Anambra: CP Aderemi Adeoye Decorates Promoted Officers With New Ranks
The Anambra State Police Command Headquarters Conference Hall was a hive of activity Thursday as CP Aderemi Adeoye took turns decorating around 18 promoted officers of the command with their new titles.
The delight of some of the officers whose wives assisted the CP in decorating their husbands with their new ranks knew no bounds, as their husbands duly saluted their wives and the CP for their new positions and responsibilities.
Obi Innocent, one of the officers elevated to the rank of Chief Superintendent of Police (CSP), whose wife joined CP Aderemi Adeoye in adorning him with his new rank, said it was wonderful that the Inspector General of Police thought him worthy.
CSP Obi Innocent, the officer in charge of the Legal Department at Zone 13, Police Zonal Headquarters Ukpo, stated that his new rank was a call to service and that he would do his best to uphold the charge given to them by CP Aderemi Adeoye to respect and protect the citizenry’s fundamental rights in the discharge of their new assignments.
Charity Akharame, who was honoured with the rank of Deputy Superintendent of Police (DSP) and was the only female officer among the 18 promoted officers decorated with new ranks, said it was not an easy feat but she was grateful to be among those who were decorated with their new ranks.
DSP Charity Akharame, the officer in charge of stores in the Anambra State Police Command, recalled how she began as a Police Constable and worked her way up to her current position as Deputy Superintendent of Police.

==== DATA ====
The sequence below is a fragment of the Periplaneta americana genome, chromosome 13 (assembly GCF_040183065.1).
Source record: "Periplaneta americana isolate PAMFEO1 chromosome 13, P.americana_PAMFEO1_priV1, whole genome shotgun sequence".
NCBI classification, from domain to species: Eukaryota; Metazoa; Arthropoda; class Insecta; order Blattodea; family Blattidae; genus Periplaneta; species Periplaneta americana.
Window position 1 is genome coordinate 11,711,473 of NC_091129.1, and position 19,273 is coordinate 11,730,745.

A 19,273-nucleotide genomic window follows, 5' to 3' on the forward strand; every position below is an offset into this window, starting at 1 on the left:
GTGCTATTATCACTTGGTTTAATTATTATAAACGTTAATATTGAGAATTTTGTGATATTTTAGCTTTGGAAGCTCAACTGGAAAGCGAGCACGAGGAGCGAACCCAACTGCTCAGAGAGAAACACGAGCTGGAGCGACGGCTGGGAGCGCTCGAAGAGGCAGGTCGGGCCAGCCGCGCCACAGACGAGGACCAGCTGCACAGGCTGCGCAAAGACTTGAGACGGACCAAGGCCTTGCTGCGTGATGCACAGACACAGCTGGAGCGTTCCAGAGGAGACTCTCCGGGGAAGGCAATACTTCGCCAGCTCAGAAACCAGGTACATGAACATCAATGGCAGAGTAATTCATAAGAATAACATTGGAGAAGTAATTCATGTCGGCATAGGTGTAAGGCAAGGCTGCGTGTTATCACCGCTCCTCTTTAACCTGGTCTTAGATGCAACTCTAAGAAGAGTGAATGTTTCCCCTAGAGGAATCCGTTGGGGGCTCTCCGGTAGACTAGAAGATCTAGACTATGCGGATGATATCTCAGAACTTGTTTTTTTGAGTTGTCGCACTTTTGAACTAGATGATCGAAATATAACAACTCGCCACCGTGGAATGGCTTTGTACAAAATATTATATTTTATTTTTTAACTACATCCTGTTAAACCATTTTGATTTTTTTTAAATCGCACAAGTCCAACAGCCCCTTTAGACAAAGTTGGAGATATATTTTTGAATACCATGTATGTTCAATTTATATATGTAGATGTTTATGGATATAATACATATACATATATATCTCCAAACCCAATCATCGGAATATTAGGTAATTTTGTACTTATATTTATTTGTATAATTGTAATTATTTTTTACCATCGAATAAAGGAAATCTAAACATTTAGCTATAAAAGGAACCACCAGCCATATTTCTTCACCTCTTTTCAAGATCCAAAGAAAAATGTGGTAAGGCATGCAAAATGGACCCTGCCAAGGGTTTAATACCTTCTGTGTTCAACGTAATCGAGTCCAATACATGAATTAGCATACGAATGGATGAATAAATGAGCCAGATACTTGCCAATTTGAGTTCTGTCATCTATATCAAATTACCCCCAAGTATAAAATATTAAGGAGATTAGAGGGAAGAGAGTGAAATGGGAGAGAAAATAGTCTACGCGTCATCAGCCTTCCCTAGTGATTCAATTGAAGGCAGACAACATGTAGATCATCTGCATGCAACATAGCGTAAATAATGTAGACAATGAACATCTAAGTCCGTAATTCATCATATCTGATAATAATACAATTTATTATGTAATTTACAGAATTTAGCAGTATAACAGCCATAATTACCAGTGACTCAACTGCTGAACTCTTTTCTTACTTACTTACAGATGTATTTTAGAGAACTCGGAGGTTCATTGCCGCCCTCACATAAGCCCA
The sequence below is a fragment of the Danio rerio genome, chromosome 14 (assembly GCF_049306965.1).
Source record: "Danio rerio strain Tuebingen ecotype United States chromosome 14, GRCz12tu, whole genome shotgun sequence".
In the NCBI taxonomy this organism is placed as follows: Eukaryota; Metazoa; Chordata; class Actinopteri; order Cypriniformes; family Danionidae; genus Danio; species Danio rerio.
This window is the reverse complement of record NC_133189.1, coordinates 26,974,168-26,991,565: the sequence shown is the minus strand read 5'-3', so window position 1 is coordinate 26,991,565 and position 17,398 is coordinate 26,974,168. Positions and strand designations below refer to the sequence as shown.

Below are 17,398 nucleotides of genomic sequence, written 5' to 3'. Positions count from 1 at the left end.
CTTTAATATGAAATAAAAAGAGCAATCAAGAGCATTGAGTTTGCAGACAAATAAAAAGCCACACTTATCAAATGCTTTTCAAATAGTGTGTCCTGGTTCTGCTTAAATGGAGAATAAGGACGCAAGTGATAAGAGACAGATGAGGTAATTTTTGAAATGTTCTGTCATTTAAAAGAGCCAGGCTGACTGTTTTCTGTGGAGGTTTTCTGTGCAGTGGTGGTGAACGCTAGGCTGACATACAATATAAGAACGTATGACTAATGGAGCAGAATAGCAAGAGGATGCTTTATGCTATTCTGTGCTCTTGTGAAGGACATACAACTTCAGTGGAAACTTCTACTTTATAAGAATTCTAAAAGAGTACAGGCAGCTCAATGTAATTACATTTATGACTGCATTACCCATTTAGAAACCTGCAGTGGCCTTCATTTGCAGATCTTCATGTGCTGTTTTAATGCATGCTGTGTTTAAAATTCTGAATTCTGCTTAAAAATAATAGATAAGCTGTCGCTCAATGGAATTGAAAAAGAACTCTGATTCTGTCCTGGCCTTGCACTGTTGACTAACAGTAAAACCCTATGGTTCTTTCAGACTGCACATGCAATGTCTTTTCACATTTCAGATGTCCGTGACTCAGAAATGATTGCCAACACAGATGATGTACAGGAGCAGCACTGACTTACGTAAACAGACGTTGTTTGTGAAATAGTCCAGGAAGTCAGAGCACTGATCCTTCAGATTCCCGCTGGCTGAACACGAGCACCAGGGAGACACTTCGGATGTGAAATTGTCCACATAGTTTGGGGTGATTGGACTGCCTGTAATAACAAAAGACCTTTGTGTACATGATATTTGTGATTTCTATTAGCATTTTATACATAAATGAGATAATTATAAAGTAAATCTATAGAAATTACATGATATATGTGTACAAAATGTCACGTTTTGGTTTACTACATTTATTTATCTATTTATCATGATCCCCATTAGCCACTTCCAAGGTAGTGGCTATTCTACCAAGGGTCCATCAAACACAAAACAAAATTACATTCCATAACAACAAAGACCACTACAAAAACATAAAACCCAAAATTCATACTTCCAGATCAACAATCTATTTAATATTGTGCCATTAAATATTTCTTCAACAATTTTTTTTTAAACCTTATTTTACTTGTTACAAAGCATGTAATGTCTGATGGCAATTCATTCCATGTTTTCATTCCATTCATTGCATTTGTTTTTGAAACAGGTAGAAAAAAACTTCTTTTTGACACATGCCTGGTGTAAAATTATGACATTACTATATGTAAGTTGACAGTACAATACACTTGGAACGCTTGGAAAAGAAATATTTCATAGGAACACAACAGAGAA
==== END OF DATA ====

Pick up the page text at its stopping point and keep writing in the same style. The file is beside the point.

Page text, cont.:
She stated that as a very disciplined police officer, she would follow the Police Commissioner’s directions regarding respect for all and sundry in the fulfillment of her constitutional obligations.
Jane-Frances Obi, one of the spouses of the officers elevated to the level of CSP, stated that being the wife of a police officer was not an easy assignment. As a result, she recommended any lady who is married to a police officer to be patient and understanding because the job is quite demanding.
Jane-Frances Obi, whose husband is Innocent Obi, the officer in charge of the Legal Department at Zone 13 Ukpo, believes the promotion is a reward for years of being patient, understanding, and standing in for them when they are not present.
Meanwhile, Emenike Chinenyenwa, who was decorated with the rank of Assistant Commissioner of Police (ACP) and presented a vote of appreciation, expressed deep gratitude to the IGP and the Chairman of the Police Service Commission for considering them worthy of being adorned in their new ranks.
ACP Emenike, the officer in charge of Medicals, stated that the elevation comes with increased responsibility and that they will work harder in their new tasks.
CP Aderemi Adeoye praised the current promotion winners in his remarks, noting that two aspects make the police career very interesting and eventful. He stated that one is for promotion and the other is for positions.
CP Adeoye, on the other hand, urged the newly honored officers to develop more empathy, compassion, care, and dedication in the performance of their jobs.
The police chief insisted that newly promoted officers must first recognise that they share the same humanity as others, and as a result, they must treat all people with dignity and protect their fundamental human rights at all times.
CP Aderemi Adeoye stressed that without the enormous roles of spouses, they wouldn’t have been successful in their careers. He therefore congratulated all the promoted and prayed that God gives them good health to enjoy the new ranks and the energy to discharge the responsibilities of their new offices.
- Source: Independent